Defensive stops were scarce in Cleveland’s 56-53 win over Clayton on Friday, but a trio of Cleveland stops on points after touchdown made the difference in the victory.
Each team scored eight touchdowns in the 109-point game, but Cleveland senior defensive lineman Sterling Johnson blocked Clayton’s first extra point attempt of the night, then blocked another to keep the Rams ahead in the second quarter.
Sophomore defensive back Joseph James batted away a pass on another conversion attempt.
Clayton couldn’t make up those missing three points the rest of the night.
“Those plays ended up making a huge difference in the outcome of the game,” said Cleveland coach Scott Riley, after his first game as a head coach. “They scored eight times, we scored eight times, but those blocks and the pass deflection were really big plays.”
Cleveland senior kicker Paul Johnson, meanwhile, was a perfect 8-for-8 on extra-point attempts.
Sterling Johnson, a Clemson recruit, blocked seven kicks for the Rams last season.
The Rams face Garner, a 28-21 loser to Middle Creek, on Thursday and want to improve their tackling during the short week of preparation.
“We didn’t do a very good job of tackling on the perimeter,” Riley said. “We’ve got to do a better job there. (Garner running back) Nyheim Hines thrives out there.”
Clayton, meanwhile, put up 640 yards of offense while missing its starting running back, Rodney Rowe. Rowe, who ran for more than 1,000 yards last season, is out for a few weeks with a shoulder injury.
Sharp is sharp: Carrboro starting quarterback Rowe Mellott blocked a 34-yard field goal attempt in the closing seconds to help preserve the Jaguars’ 39-38 victory over Cedar Ridge.
Carrboro senior Trai Sharp, who missed most of last season following a knee injury, looked great in his debut. Sharp rushed 22 times for 335 yards and scored on runs of 64, 6, 73 and 4 yards, including the final score that tied the game with 1:18 left. Guard Matthew Junker booted the extra point.
Cedar Ridge mounted a final drive down to the Carrboro 18-yard line, but Dylan Livingston’s 34-yard field goal was blocked by Mellott.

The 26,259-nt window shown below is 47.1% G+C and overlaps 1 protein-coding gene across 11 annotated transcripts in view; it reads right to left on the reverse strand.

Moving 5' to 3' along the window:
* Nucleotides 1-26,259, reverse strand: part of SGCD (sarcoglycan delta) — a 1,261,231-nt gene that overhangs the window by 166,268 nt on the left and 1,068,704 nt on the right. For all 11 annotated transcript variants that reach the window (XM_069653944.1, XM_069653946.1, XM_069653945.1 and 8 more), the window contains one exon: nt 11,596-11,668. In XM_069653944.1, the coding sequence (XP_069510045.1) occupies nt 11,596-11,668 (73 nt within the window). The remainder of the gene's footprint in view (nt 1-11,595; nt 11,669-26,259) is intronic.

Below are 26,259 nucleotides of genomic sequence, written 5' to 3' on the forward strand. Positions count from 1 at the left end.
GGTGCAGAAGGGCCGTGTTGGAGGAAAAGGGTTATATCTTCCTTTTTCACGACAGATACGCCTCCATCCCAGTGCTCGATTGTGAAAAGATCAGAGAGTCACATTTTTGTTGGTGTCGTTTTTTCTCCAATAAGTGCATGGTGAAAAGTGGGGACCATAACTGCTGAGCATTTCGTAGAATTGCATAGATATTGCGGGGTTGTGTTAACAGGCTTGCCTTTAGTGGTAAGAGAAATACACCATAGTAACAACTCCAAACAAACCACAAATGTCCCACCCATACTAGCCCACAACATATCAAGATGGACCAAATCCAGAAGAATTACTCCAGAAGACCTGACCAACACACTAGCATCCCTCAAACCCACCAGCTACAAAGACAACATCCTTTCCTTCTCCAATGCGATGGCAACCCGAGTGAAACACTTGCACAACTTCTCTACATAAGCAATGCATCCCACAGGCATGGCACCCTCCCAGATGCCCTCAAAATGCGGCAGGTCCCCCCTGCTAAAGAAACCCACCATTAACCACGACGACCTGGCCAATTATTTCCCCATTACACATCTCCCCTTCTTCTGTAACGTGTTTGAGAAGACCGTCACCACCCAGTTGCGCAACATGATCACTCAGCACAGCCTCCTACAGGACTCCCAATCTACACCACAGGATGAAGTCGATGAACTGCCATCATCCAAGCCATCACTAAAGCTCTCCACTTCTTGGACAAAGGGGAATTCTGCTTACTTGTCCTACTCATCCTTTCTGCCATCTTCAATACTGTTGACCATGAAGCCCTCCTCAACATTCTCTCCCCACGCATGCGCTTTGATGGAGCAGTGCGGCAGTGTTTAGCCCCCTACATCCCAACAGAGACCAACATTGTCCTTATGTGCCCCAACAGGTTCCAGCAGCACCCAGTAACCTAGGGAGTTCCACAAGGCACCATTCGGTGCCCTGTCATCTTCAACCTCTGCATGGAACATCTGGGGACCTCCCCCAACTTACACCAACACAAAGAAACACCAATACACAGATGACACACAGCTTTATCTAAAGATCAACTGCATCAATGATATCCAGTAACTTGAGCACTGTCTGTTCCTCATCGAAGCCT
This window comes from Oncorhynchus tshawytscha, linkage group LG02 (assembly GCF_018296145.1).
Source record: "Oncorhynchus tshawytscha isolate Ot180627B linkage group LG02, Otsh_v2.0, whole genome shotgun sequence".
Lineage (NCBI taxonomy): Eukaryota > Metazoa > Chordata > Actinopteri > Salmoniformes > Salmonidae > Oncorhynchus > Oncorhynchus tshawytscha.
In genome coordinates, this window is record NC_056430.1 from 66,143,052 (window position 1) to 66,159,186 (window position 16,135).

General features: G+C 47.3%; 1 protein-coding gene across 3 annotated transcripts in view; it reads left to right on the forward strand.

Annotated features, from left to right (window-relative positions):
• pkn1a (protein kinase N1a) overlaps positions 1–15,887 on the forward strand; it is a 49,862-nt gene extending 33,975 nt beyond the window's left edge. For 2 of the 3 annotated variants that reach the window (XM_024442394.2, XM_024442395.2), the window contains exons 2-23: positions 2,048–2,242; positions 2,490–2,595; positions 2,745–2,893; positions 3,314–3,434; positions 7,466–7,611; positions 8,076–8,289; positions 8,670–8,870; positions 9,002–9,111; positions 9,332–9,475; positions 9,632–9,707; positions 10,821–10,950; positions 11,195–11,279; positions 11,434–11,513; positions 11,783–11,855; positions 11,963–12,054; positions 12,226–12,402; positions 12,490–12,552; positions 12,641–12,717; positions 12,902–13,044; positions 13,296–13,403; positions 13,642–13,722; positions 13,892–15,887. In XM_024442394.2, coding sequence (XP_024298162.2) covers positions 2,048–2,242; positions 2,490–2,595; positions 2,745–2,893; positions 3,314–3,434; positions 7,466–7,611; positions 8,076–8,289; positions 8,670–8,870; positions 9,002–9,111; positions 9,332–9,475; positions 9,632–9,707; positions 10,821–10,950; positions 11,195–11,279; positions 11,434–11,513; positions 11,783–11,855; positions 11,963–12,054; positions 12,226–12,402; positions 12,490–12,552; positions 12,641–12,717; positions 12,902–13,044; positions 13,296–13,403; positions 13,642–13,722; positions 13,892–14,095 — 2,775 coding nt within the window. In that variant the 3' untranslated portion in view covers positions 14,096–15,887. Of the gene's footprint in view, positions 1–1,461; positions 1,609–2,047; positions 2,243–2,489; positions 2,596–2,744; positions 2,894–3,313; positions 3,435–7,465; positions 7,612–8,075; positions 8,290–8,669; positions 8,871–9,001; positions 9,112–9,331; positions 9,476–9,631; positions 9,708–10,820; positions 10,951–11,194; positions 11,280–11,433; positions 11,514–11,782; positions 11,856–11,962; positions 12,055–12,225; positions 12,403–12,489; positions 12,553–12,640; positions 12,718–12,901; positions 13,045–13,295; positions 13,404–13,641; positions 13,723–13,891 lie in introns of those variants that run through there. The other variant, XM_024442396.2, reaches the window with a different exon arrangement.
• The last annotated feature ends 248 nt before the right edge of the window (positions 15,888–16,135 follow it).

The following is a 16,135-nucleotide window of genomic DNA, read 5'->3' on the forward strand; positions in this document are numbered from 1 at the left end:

Perry impressive: Middle Creek coach Mike Castellano said Elijah Perry was outstanding in the Mustangs’ win over Garner. Perry rushed for 227 yards, scored two touchdowns and made a crucial 65-yard run in the closing minutes that led to the game-winning touchdown.
“We thought that our kids played extremely hard, but by no way extremely well,” Castellano said. “We have to get a lot better this week.
“I also think that Elijah Perry was obviously the best player on the field Friday night and I’m extremely happy for that outstanding young man that all of his hard work is paying off.”
Middle Creek plays at Fayetteville E.E. Smith on Friday.
Pride in effort: New South Johnston coach Hunter Jenks found a lot of good things in the Trojans’ 42-28 loss to East Wake.
“I was very proud of how our players competed the entire game,” Jenks said. “East Wake is very talented and we fought back from 21 down to make it a seven-point game in the fourth quarter.
“We showed a lot of heart and our sophomores gained a lot of quality game experience against a very good team.”
Proud Heritage : Heritage coach Jason McGeorge said his club kept playing hard in pulling out a 13-7 victory over Holly Springs.
“Our team competed the entire game,” McGeorge said. “We left ourselves in a few bad situations, but kept clawing.”
He praised the work of Matt Baker, who rushed for 134 yards and also had eight tackles.
“He was in for about 80 percent of our plays,” McGeorge said.
Youth delivers : Ravenscroft coach Ned Gonet was pleased with his club’s play in a 49-21 win over Northern Vance.
“We had a lot of youth and inexperienced players on the field, but we executed extremely well in all three phases of the game,” Gonet said. “We showed a lot of poise by minimizing mistakes to generate an early lead. I was proud of the energy and focus of our team and hope it continues each week as we continue grow and develop confidence.”
W.E. Warnock and D. Clay Best contributed to this story.